“Standing with one's back to the entrance of Solfatara and, on the outer ridge, an unsightly building development for which we have other kinds of dark seismic forces to thank, what one sees rising from fissures in the ground are plumes of sulphuric smoke, the most impressive of which is the Bocca Grande ('big mouth'), with its continually burning coals covering a colour spectrum that goes from the most beautiful yellow to the most beautiful reddish-orange. This, according to the highly impressionable ancients whose minds were more alert to the poetic than ours, was the dwelling of the god of fire. It is difficult to determine whether one is better or worse for breathing in the sulphuric fumes, although from Roman times onwards they have been said to have curative properties. The Samnite goddess Mefitis reigned here long before the Roman gods -- to her we owe the word 'mephitic', which denotes foul-smelling gases. The goddess of foul smells is also, curiously enough, the Samnite goddess of love, ritual prostitution being one of the features of her temples. Paradoxically, she is a protectress against those same poisonous gases, and until relatively recently she would be called upon to avert bad smells issuing from sewers. She ought to have been kept on the payroll but sadly has slipped into the minor ranks of gods and goddesses.
“Pliny the Elder mentions the 'Fontes Leucogei ', the whitish aluminous waters found in Solfatara and elsewhere. It has not much changed for centuries. The toga'd Romans basked there, the barbarians put a stop to such fripperies, and the Middle Ages saw considerable mining of the extra rich mineral deposits which comprise a list to warm any alchemist's heart with, in addition to the various alums, alunogen, arsenopyrite, arsenschwefel, coquimbite, dimorphite, epsomite, galuberrite, goldichite, gypsum, halotrichite, kalinite, kaolinite, krausite, leucite, mascagnite, mendozite, metavoltine, mirabilite, natrolite, opal, orpiment, pararealgar, pickeringite, pyrite, realgar, russoite, rutile, salammoniac, sanidine, sassolite, sulfuite, sulphur, thenardite, trona, tschermigite, voltaite, and, my favourite, yayapaiite. And yet at a single glance, the untrained eye sees only an expanse the colour of sun-bleached bone. 'Colours that destroy the soul,' said Petronius of the place. Solfatara is a place of wonders geological, biological, and mythological. In the late fourteenth century during Aragonese rule, it became a royal hunting reserve where wild boar were pursued. It would later become an obligatory stop on the Grand Tour when it became a regular feature in travelogues of the time. If Shelley claims to have been unimpressed I suspect he was perhaps more impressed than he let on, either that or some of Lord Byron's facetiousness had rubbed off on him.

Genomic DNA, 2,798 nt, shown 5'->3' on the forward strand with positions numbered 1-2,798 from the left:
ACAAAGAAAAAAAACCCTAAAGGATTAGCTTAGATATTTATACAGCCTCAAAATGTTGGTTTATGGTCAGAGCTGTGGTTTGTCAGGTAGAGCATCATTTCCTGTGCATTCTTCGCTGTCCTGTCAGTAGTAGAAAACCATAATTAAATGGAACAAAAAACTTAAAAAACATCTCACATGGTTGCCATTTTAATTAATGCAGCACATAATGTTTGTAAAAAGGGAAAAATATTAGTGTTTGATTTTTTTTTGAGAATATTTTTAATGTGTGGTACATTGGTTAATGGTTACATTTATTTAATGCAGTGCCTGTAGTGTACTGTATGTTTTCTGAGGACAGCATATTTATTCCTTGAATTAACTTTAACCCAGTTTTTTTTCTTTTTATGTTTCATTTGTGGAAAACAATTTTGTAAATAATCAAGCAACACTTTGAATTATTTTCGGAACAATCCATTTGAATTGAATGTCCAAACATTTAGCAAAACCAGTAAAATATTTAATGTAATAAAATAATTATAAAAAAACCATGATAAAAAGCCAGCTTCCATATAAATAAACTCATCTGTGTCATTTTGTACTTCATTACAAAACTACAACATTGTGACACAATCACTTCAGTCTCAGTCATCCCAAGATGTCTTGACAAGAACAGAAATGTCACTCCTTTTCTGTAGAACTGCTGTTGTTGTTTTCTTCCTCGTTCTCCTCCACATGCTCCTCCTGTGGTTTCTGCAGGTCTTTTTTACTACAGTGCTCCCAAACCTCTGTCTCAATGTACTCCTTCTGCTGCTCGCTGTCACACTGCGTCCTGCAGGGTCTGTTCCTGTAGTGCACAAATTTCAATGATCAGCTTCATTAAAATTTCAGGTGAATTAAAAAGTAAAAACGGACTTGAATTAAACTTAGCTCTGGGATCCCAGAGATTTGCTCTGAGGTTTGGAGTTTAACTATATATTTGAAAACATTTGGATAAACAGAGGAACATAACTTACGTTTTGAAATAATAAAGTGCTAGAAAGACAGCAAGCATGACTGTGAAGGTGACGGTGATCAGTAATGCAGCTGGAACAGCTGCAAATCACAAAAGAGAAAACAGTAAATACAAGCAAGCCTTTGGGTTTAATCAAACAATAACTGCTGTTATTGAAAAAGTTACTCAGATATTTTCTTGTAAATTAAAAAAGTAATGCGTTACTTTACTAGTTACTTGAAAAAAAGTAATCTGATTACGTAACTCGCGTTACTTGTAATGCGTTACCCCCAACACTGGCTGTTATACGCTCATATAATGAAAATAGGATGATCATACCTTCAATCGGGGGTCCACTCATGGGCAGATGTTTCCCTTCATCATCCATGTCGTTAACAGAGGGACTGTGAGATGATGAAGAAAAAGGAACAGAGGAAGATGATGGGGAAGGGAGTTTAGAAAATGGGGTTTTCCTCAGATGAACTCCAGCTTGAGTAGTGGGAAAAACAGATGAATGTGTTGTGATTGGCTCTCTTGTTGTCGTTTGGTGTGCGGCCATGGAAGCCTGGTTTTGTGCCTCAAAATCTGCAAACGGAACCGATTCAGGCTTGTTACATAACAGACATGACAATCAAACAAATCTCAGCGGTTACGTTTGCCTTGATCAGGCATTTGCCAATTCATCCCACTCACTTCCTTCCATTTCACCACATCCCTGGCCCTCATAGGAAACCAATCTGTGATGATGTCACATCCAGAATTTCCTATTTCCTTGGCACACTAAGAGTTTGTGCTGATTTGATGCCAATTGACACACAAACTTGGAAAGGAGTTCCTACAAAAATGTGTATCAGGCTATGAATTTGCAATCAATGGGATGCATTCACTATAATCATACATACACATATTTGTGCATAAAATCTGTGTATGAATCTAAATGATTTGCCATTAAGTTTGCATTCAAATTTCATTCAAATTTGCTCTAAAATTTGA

“Solfatara's visitors have been legion. One is tempted to imagine Dante among their number, though there is no evidence for this -- yet there is a passage in his Commedia that describes it perfectly. The great comedian Toto was filmed there, in toga and laurel crown, as the mean-spirited Baron Antonio Peletti, who in order that he might see the error of his ways is tricked into what he is led to believe is the afterlife. After 47 morto che parla (1950) who needs the small fry that is Alighieri's Commedia? Silius Italicus in his Punica would have us believe the Carthaginian Hannibal was shown Solfatara and its environs by his nobles. It is not certain whether this was based on fact or if the author was taking his readers on a tour of the places he himself loved. The line in the poem -- the longest surviving epic in Latin -- most fitting to my perennial theme is when Hannibal, leaving his winter headquarters in Capua, is compared to a glossy serpent coming out of hibernation, 'lifting its head and breathing out gore.'"